A proposed project new trucking terminal and warehouse on the border of Gardiner and Modena has residents concerned about its impact on the community.
The application, first submitted by Modena Developers, LLC, to the Town of Plattekill Planning Board on March 13, 2023, is for site plan approval and special permits for the development of the 451,050 square foot trucking terminal and warehouse facility on a 50.93 acre property at 1467 Route 44-55, Modena. It would include 116 parking spaces and 75 tractor/trailer loading docks.
A petition in opposition to the project, started by Patrick Cotter of Gardiner, currently has 834 signatures with the next goal of 1,000 signatures.
On Jan. 24, the Town of Gardiner submitted a 74-page document with comments and in objection of the Modena project.
“We respectfully submit that the applicant should consider a form of development of the Subject Property that does not have the severe adverse impacts that are reasonably anticipated to result from the current proposal, and that rather is in keeping with the zoning of the property and compatible with the surrounding uses and roadway networks,” read the letter addressed to Plattekill Planning Board Chairman Richard Gorres. “The proposed development does not even come close to conforming with these important criteria.”
The letter, drafted by Attorney Davion Yaffe on behalf of the Gardiner Environmental Conservation (ECC), urged the Plattekill Planning Board to declare a positive environmental declaration, meaning that the project would adversely impact the environment.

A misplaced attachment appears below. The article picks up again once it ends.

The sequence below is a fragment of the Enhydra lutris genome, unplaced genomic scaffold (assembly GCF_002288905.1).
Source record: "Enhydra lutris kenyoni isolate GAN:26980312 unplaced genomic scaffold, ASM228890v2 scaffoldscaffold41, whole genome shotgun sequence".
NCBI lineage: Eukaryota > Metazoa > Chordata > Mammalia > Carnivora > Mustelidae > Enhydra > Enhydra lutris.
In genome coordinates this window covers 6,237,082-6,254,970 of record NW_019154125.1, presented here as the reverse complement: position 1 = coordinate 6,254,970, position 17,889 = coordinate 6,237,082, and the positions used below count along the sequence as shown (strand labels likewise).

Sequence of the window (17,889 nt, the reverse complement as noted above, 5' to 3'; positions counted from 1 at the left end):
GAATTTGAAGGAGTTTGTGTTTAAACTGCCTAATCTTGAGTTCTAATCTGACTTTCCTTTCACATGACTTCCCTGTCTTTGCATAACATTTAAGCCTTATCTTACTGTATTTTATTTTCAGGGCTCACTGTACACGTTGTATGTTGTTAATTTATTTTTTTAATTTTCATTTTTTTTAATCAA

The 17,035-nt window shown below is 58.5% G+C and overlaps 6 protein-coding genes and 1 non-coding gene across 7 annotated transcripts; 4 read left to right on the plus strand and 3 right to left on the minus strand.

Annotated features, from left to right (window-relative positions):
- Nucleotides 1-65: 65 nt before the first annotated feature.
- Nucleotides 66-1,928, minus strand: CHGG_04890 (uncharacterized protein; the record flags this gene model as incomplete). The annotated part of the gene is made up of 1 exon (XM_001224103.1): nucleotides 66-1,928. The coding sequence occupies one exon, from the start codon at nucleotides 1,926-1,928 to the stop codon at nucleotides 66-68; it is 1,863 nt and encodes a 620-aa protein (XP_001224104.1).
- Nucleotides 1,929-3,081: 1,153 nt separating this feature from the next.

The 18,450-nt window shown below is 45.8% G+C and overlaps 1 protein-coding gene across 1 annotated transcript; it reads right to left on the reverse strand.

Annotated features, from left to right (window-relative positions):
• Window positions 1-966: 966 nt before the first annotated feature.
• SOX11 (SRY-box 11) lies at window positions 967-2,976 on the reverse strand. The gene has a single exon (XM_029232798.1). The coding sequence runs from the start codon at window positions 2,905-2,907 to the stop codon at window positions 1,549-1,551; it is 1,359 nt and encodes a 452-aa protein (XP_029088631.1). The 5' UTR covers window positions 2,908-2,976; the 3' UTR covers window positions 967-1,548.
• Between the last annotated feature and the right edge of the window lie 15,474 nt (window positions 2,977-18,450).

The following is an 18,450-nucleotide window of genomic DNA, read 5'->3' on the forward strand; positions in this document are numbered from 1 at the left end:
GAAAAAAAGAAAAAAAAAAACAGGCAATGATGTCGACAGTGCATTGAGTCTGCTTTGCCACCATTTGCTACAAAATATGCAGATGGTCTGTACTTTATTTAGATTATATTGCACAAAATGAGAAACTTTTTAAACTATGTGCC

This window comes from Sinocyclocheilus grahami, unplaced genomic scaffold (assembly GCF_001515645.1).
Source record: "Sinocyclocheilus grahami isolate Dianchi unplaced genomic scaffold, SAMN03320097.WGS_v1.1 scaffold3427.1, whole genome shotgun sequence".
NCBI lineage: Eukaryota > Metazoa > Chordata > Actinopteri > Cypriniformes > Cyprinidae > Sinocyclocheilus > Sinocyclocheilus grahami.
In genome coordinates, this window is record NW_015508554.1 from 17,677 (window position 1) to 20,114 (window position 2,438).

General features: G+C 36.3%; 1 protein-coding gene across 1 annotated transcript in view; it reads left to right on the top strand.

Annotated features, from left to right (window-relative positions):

“Based on the 74-page document, I would be surprised if they don’t at least give the project a positive declaration but that is their decision to make and no one else’s,” said Michael Hartner, Town of Gardiner Board member.
Joan Parker, Chairperson of (ECC), said that the Modena Developers’ application does not provide the business environment expressed by Plattekill residents and is in conflict with the Town’s Master Plan.
“The applicant really did not have the interest of the community in mind at all. Just by the brazen size of the project I think shows that this is really about a land grab for somebody’s economic gain and not about long-term benefits for the community,” said Parker. “I would hope that they would just dismiss the application. That’s really difficult for planning boards to do for a number of reasons, but the next step is we hope that the applicant realizes that this is not going to happen. They could spend all the time they want, they can go back and do all the studies, but it’s not going to happen because it doesn’t fit with the community; it is just impossible with the infrastructure and the way of life that we have. Furthermore, the impact to the air quality and human health are really significant and the information is coming out that this is really bad for residents.”
The letter submitted by the ECC covered a wide range of concerns. The highlights are below.
Flora and Fauna
As the proposed site for the warehouse is surrounded by several wetlands, there are species of special concern that would be reduced and its movement altered, if construction of such project were to occur. Species include the Eastern box turtle, Indian bat (endangered), Northern long-eared bat (endangered), Wood turtle (species of special concern), Eastern hog-nosed snake (species of severe concern) and Jefferson salamander, Marbled salamander and Blue-spotted salamander (species of special concern).